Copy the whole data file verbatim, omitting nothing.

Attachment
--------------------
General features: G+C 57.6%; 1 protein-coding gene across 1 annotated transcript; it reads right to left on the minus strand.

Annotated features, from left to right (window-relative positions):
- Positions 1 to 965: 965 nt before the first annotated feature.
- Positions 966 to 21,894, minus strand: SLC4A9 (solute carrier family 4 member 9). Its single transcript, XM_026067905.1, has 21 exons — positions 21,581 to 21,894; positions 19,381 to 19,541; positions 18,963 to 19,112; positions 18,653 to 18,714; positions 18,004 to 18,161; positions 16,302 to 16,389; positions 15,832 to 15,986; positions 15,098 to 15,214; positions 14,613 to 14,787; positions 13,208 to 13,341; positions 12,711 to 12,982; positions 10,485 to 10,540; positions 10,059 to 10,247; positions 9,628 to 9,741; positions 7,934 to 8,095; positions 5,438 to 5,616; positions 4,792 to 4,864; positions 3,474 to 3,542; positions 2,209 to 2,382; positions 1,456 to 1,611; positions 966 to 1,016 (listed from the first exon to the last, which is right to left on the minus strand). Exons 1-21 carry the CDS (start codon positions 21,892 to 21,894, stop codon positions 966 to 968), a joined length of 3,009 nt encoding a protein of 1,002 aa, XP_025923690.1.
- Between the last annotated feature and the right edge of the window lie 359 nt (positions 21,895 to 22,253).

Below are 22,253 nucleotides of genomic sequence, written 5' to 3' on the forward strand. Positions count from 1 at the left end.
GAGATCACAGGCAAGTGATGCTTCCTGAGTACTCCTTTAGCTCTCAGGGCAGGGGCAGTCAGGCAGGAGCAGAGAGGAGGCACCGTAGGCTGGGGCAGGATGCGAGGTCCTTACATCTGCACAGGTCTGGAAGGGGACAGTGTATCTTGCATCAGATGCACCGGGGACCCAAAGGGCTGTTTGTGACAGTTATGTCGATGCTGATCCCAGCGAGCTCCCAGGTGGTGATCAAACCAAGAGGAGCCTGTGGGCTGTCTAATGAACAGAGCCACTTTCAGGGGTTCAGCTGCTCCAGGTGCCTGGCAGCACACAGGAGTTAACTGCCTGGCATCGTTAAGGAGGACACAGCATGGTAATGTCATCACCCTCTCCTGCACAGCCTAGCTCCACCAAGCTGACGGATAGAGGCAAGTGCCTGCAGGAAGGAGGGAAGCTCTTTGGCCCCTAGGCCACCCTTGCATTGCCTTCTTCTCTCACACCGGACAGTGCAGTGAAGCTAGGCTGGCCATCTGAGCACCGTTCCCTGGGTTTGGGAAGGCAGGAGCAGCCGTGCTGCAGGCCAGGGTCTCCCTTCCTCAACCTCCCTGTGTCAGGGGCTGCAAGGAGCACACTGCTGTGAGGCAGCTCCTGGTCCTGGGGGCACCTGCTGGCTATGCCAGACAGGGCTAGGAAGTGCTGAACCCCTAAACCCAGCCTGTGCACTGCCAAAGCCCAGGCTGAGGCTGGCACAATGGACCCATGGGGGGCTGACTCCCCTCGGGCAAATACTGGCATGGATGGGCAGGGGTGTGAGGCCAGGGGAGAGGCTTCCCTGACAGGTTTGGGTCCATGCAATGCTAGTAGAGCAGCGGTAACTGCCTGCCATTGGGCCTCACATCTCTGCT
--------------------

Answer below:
General features: G+C 57.6%; 1 protein-coding gene across 1 annotated transcript; it reads right to left on the minus strand.

Annotated features, from left to right (window-relative positions):
- Positions 1 to 965: 965 nt before the first annotated feature.
- Positions 966 to 21,894, minus strand: SLC4A9 (solute carrier family 4 member 9). Its single transcript, XM_026067905.1, has 21 exons — positions 21,581 to 21,894; positions 19,381 to 19,541; positions 18,963 to 19,112; positions 18,653 to 18,714; positions 18,004 to 18,161; positions 16,302 to 16,389; positions 15,832 to 15,986; positions 15,098 to 15,214; positions 14,613 to 14,787; positions 13,208 to 13,341; positions 12,711 to 12,982; positions 10,485 to 10,540; positions 10,059 to 10,247; positions 9,628 to 9,741; positions 7,934 to 8,095; positions 5,438 to 5,616; positions 4,792 to 4,864; positions 3,474 to 3,542; positions 2,209 to 2,382; positions 1,456 to 1,611; positions 966 to 1,016 (listed from the first exon to the last, which is right to left on the minus strand). Exons 1-21 carry the CDS (start codon positions 21,892 to 21,894, stop codon positions 966 to 968), a joined length of 3,009 nt encoding a protein of 1,002 aa, XP_025923690.1.
- Between the last annotated feature and the right edge of the window lie 359 nt (positions 21,895 to 22,253).

Below are 22,253 nucleotides of genomic sequence, written 5' to 3' on the forward strand. Positions count from 1 at the left end.
GAGATCACAGGCAAGTGATGCTTCCTGAGTACTCCTTTAGCTCTCAGGGCAGGGGCAGTCAGGCAGGAGCAGAGAGGAGGCACCGTAGGCTGGGGCAGGATGCGAGGTCCTTACATCTGCACAGGTCTGGAAGGGGACAGTGTATCTTGCATCAGATGCACCGGGGACCCAAAGGGCTGTTTGTGACAGTTATGTCGATGCTGATCCCAGCGAGCTCCCAGGTGGTGATCAAACCAAGAGGAGCCTGTGGGCTGTCTAATGAACAGAGCCACTTTCAGGGGTTCAGCTGCTCCAGGTGCCTGGCAGCACACAGGAGTTAACTGCCTGGCATCGTTAAGGAGGACACAGCATGGTAATGTCATCACCCTCTCCTGCACAGCCTAGCTCCACCAAGCTGACGGATAGAGGCAAGTGCCTGCAGGAAGGAGGGAAGCTCTTTGGCCCCTAGGCCACCCTTGCATTGCCTTCTTCTCTCACACCGGACAGTGCAGTGAAGCTAGGCTGGCCATCTGAGCACCGTTCCCTGGGTTTGGGAAGGCAGGAGCAGCCGTGCTGCAGGCCAGGGTCTCCCTTCCTCAACCTCCCTGTGTCAGGGGCTGCAAGGAGCACACTGCTGTGAGGCAGCTCCTGGTCCTGGGGGCACCTGCTGGCTATGCCAGACAGGGCTAGGAAGTGCTGAACCCCTAAACCCAGCCTGTGCACTGCCAAAGCCCAGGCTGAGGCTGGCACAATGGACCCATGGGGGGCTGACTCCCCTCGGGCAAATACTGGCATGGATGGGCAGGGGTGTGAGGCCAGGGGAGAGGCTTCCCTGACAGGTTTGGGTCCATGCAATGCTAGTAGAGCAGCGGTAACTGCCTGCCATTGGGCCTCACATCTCTGCT